Geologically, the alluvium of the Great plain of India is divided into newer or younger khadar and older bhangar soils. The khadar soils are found in the low areas of valley bottom which are flooded almost every year.

They are pale brown, sandy clays and loams, more dry and leached, less calcareous and carbonaceous i.e. they are less kankary. Bhangar, on the other hand, is found on the higher reaches about 30 metres above the flood level. It is of a more clayey composition and is generally dark coloured. A few metres below the surface of the bhangar are beds of lime nodules known as kankar.

Along the Shiwalik foothills, there are alluvial fans having coarse, often pebbly soils. This zone is called bhabar. To the south of the bhabar is a long narrow strip of swampy lowland with silty soils. It covers an area of 56,600 sq km and is called tarai.

The tarai soils are rich in nitrogen and organic matter but are deficient in phosphate. These soils are generally covered by tall grasses and forests but are suitable for a number of crops such as wheat, rice, sugarcane, jute and soyabean under reclaimed conditions.

Due to their softness of the strata and fertility the alluvial soils are best suited to irrigation and respond well to canal and well/tube-well irrigation. When properly irrigated, the alluvial soils yield splendid crops of rice, wheat, sugarcane, tobacco, cotton, jute, maize, oilseeds, vegetables and fruits.

2. Black Soils:
The black soils are also called regur (from the Telugu word Reguda) and black cotton soils because cotton is the most important crop grown on these soils. Several theories have been put forward regarding the origin of this group of soils but most pedologists believe that these soils have been formed due to the solidifaction of lava spread over large areas during volcanic activity in the Deccan Plateau, thousands of years ago.

Most of the black soils are derived from two types of rocks, the Deccan and the Rajmahal trap, and ferruginous gneisses and schists occurring in Tamil Nadu. The former are sufficiently deep while the later are generally shallow.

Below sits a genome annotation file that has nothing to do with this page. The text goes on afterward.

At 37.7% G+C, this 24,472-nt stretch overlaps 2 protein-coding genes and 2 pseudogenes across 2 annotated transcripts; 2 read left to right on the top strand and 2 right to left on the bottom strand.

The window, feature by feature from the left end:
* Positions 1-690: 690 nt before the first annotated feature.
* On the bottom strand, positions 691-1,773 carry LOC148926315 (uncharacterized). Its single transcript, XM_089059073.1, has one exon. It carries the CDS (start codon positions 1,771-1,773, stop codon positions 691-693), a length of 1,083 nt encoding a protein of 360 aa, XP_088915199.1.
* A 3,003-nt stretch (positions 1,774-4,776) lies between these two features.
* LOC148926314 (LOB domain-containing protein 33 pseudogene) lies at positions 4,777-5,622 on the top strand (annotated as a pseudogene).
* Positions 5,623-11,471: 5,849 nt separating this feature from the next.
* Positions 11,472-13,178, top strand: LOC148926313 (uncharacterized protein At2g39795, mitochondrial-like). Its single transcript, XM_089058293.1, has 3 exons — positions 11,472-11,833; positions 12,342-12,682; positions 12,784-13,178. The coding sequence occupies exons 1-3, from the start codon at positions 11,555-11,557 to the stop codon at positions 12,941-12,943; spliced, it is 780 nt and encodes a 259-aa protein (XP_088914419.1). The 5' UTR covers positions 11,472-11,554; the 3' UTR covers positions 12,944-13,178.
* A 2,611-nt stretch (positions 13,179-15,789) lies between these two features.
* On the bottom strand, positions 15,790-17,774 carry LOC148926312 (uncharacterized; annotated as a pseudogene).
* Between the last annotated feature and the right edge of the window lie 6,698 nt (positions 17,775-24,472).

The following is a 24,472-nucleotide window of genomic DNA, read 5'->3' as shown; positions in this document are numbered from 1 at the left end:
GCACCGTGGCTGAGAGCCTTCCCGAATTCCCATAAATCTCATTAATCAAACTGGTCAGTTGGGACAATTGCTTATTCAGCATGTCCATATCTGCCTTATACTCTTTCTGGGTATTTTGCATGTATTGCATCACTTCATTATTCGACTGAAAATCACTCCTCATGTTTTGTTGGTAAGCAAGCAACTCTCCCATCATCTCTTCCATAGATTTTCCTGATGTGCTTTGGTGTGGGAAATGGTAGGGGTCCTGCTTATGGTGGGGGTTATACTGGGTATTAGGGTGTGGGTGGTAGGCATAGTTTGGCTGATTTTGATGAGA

Krebs holds that the regur is essentially a mature soil which has been produced by relief and climate, rather than by a particular type of rock. According to him, this soil occurs where the annual rainfall is between 50 to 80 cm and the number of rainy days range from 30 to 50. The occurrence of this soil in the west deccan where the rainfall is about 100 cm and the number of rainy days more than 50, is considered by him to be an exception.

In some parts of Gujarat and Tamil Nadu, the origin of black cotton soils is ascribed to old lagoons in which the rivers deposited the materials brought down from the interior of Peninsula covered with lava.

Geographically, black soils are spread over 5.46 lakh sq km (i.e. 16.6 per cent of the total geographical area of the country) encompassed between 15°N to 25°N latitudes and 72°E to 82°E longitudes. This is the region of high temperature and low rainfall. It is, therefore, a soil group of the dry and hot regions of the Peninsula. These soils are mainly found in Maharashtra, Madhya Pradesh, parts of Karnataka, Andhra Pradesh, Gujarat and Tamil Nadu.

The black colour of these soils has been attributed by some scientists to the presence of a small proportion of titaniferous magnetite or even to iron and black constituents of the parent rock. The black colour of this soil may even be derived from crystalline schists and basic gneisses such as in Tamil Nadu and parts of Andhra Pradesh. Various tints of the black colour such as deep black, medium black, shallow black or even a mixture of red and black may be found in this group of soils.

The black soil is very retentive of moisture. It swells greatly and becomes sticky when wet in rainy season. Under such conditions, it is almost impossible to work on such soil because the plough gets stuck in the mud.

However, in the hot dry season, the moisture evaporates, the soil shrinks and is seamed with broad and deep cracks, often 10 to 15 cm wide and upto a metre deep. This permits oxygenation of the soil to sufficient depths and the soil has extraordinary fertility.

Remarkably “self­ploughed” by loosened particles fallen from the ground into the cracks, the soil “swallows” itself and retains soil moisture. This soil has been used for growing a variety of crops for centuries without adding fertilizers and manures, or even fallowing with little or no evidence of exhaustion.

A typical black soil is highly argillaceous with a large clay factor, 62 per cent or more, without gravel or coarse sand. It also contains 10 per cent of alumina, 9-10 per cent of iron oxide and 6-8 percent of lime and magnesium carbonates. Potash is variable (less than 0.5 per cent) and phosphates, nitrogen and humus are low. The structure is cloddish but occasionally friable.

In all regur soils in general, and in those derived from ferromagnesian schists in particular, there is a layer rich in kankar nodules formed by segregation of calcium carbonate at lower depths. As a general rule, black soils of uplands are of low fertility but they are darker, deeper and richer in the valleys.